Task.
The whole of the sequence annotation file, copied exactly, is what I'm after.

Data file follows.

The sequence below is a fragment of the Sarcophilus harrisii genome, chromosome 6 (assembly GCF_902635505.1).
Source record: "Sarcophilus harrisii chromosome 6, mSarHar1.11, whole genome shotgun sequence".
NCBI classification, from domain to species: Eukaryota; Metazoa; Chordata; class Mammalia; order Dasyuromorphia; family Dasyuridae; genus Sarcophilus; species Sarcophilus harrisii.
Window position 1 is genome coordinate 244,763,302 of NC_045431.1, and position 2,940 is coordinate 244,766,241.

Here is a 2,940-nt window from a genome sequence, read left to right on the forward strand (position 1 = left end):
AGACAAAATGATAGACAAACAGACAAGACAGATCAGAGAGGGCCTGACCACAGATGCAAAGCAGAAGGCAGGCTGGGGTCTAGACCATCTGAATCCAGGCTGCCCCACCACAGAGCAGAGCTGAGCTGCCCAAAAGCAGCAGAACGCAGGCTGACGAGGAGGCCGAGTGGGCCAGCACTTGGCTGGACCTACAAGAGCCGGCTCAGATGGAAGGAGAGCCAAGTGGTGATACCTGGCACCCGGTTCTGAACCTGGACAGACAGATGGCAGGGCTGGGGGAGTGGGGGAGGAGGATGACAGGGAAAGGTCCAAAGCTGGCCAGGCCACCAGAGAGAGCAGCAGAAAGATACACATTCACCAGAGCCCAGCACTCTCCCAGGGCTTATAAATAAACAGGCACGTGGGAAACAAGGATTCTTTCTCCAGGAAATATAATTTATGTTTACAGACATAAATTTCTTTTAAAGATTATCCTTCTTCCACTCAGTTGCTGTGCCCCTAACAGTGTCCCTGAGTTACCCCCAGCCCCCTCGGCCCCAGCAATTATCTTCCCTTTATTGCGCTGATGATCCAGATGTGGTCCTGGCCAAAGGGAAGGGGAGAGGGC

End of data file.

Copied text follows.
The sequence below is a fragment of the Sarcophilus harrisii genome, chromosome 6 (assembly GCF_902635505.1).
Source record: "Sarcophilus harrisii chromosome 6, mSarHar1.11, whole genome shotgun sequence".
NCBI classification, from domain to species: Eukaryota; Metazoa; Chordata; class Mammalia; order Dasyuromorphia; family Dasyuridae; genus Sarcophilus; species Sarcophilus harrisii.
Window position 1 is genome coordinate 244,763,302 of NC_045431.1, and position 2,940 is coordinate 244,766,241.

Here is a 2,940-nt window from a genome sequence, read left to right on the forward strand (position 1 = left end):
AGACAAAATGATAGACAAACAGACAAGACAGATCAGAGAGGGCCTGACCACAGATGCAAAGCAGAAGGCAGGCTGGGGTCTAGACCATCTGAATCCAGGCTGCCCCACCACAGAGCAGAGCTGAGCTGCCCAAAAGCAGCAGAACGCAGGCTGACGAGGAGGCCGAGTGGGCCAGCACTTGGCTGGACCTACAAGAGCCGGCTCAGATGGAAGGAGAGCCAAGTGGTGATACCTGGCACCCGGTTCTGAACCTGGACAGACAGATGGCAGGGCTGGGGGAGTGGGGGAGGAGGATGACAGGGAAAGGTCCAAAGCTGGCCAGGCCACCAGAGAGAGCAGCAGAAAGATACACATTCACCAGAGCCCAGCACTCTCCCAGGGCTTATAAATAAACAGGCACGTGGGAAACAAGGATTCTTTCTCCAGGAAATATAATTTATGTTTACAGACATAAATTTCTTTTAAAGATTATCCTTCTTCCACTCAGTTGCTGTGCCCCTAACAGTGTCCCTGAGTTACCCCCAGCCCCCTCGGCCCCAGCAATTATCTTCCCTTTATTGCGCTGATGATCCAGATGTGGTCCTGGCCAAAGGGAAGGGGAGAGGGC